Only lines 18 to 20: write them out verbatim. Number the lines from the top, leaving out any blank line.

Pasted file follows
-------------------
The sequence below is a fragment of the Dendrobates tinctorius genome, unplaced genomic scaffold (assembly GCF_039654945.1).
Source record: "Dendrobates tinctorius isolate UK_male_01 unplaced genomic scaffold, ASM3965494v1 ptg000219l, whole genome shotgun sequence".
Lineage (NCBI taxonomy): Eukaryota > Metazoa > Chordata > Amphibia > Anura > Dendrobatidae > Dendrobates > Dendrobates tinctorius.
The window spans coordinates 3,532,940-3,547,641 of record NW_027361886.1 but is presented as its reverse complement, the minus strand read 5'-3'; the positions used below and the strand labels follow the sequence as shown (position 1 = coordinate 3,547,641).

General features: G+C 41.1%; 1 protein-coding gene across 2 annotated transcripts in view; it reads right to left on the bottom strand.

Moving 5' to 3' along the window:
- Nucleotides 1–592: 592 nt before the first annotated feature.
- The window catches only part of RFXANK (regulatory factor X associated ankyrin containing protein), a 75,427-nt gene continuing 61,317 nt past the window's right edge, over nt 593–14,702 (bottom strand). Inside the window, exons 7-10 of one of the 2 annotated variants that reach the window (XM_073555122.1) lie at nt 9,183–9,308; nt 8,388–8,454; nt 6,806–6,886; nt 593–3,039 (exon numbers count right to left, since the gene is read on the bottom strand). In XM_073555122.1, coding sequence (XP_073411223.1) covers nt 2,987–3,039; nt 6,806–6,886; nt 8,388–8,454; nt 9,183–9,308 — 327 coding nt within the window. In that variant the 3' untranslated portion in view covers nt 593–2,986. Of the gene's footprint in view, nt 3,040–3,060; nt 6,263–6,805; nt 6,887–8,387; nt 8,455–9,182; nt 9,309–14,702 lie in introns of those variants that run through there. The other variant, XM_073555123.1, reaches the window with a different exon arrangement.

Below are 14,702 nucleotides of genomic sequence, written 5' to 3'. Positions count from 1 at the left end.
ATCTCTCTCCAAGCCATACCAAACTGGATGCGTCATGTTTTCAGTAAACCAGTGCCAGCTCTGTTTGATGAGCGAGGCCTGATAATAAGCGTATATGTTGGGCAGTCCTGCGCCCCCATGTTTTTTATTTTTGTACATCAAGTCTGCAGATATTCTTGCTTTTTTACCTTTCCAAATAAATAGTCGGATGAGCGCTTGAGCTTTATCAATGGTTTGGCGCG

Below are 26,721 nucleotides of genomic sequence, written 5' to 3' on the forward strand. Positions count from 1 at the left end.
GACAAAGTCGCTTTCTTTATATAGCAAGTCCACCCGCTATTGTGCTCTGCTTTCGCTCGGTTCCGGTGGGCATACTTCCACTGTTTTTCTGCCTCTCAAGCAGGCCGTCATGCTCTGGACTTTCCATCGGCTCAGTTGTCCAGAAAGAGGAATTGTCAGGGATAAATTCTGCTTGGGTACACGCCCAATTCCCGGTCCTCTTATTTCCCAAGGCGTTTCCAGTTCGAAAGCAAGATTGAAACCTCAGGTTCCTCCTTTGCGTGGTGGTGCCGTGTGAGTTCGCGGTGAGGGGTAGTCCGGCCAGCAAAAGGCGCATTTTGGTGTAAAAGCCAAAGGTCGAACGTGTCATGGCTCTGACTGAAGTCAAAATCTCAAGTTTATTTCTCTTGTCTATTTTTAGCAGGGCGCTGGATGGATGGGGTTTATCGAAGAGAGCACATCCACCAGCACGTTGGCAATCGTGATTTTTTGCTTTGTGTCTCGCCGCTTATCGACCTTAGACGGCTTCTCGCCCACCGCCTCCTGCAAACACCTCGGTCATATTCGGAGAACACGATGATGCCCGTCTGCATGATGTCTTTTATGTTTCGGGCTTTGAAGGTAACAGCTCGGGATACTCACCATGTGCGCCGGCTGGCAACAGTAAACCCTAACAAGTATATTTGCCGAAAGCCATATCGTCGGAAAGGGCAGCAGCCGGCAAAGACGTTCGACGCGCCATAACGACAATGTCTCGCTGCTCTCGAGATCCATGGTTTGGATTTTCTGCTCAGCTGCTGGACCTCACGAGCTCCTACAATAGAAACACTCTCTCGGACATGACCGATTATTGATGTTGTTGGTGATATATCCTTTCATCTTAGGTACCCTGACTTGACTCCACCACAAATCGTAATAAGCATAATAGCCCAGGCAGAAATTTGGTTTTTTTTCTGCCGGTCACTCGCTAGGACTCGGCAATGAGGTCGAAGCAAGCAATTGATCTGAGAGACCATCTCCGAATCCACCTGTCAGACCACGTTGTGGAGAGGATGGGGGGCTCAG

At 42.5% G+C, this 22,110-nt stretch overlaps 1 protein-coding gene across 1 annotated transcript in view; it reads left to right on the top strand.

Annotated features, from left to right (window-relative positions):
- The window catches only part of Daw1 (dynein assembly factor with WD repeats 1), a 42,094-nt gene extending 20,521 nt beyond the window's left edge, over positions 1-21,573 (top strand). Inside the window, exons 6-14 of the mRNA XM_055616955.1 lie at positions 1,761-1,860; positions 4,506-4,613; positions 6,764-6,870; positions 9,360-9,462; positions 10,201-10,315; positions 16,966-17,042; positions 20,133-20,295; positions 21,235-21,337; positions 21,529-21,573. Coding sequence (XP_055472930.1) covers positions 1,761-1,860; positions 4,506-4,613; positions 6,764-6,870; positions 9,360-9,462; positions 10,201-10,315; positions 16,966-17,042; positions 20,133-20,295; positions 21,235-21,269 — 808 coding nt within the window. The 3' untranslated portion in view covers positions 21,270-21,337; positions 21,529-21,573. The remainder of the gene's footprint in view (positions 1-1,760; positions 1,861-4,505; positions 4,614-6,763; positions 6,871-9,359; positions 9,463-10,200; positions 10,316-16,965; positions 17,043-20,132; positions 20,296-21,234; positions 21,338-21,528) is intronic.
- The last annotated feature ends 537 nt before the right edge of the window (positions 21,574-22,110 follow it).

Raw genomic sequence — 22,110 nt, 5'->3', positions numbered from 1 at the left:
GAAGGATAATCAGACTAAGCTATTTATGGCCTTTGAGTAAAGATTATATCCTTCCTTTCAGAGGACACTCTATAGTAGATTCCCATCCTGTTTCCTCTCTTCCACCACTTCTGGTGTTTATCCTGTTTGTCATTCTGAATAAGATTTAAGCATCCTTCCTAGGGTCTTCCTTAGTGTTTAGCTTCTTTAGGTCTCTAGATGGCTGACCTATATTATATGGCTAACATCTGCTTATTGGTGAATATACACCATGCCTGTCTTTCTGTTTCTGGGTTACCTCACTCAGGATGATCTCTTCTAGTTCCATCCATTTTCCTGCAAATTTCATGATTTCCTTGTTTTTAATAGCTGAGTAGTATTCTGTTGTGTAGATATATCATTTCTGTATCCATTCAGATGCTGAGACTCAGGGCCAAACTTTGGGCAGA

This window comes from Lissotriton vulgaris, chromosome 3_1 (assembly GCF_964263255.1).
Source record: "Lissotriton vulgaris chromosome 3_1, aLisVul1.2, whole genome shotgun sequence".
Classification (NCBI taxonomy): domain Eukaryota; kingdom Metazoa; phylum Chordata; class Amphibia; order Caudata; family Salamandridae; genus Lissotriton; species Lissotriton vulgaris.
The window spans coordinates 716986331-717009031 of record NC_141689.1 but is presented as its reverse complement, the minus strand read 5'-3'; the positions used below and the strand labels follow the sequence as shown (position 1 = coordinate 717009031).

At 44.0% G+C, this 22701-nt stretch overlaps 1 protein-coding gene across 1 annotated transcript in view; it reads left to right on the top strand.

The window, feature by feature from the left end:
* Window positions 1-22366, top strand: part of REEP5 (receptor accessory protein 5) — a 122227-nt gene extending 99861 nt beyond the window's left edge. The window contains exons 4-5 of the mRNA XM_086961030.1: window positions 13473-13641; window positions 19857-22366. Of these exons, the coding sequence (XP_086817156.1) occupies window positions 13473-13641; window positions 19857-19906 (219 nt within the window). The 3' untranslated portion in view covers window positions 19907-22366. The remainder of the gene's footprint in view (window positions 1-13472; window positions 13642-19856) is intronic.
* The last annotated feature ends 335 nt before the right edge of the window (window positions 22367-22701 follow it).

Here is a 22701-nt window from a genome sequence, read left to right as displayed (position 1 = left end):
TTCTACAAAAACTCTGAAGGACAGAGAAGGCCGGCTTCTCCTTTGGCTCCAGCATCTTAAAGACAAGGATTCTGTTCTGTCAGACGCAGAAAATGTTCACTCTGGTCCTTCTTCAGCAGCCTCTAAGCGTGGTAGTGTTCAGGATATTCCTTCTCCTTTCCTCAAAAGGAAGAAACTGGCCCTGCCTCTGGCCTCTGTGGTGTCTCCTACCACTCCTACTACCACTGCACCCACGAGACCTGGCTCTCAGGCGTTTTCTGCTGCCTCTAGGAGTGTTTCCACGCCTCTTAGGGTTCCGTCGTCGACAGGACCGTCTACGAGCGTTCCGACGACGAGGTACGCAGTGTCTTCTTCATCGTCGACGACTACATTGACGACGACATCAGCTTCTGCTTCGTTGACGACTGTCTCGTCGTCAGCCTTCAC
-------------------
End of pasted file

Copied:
GAAGGATAATCAGACTAAGCTATTTATGGCCTTTGAGTAAAGATTATATCCTTCCTTTCAGAGGACACTCTATAGTAGATTCCCATCCTGTTTCCTCTCTTCCACCACTTCTGGTGTTTATCCTGTTTGTCATTCTGAATAAGATTTAAGCATCCTTCCTAGGGTCTTCCTTAGTGTTTAGCTTCTTTAGGTCTCTAGATGGCTGACCTATATTATATGGCTAACATCTGCTTATTGGTGAATATACACCATGCCTGTCTTTCTGTTTCTGGGTTACCTCACTCAGGATGATCTCTTCTAGTTCCATCCATTTTCCTGCAAATTTCATGATTTCCTTGTTTTTAATAGCTGAGTAGTATTCTGTTGTGTAGATATATCATTTCTGTATCCATTCAGATGCTGAGACTCAGGGCCAAACTTTGGGCAGA

This window comes from Lissotriton vulgaris, chromosome 3_1 (assembly GCF_964263255.1).
Source record: "Lissotriton vulgaris chromosome 3_1, aLisVul1.2, whole genome shotgun sequence".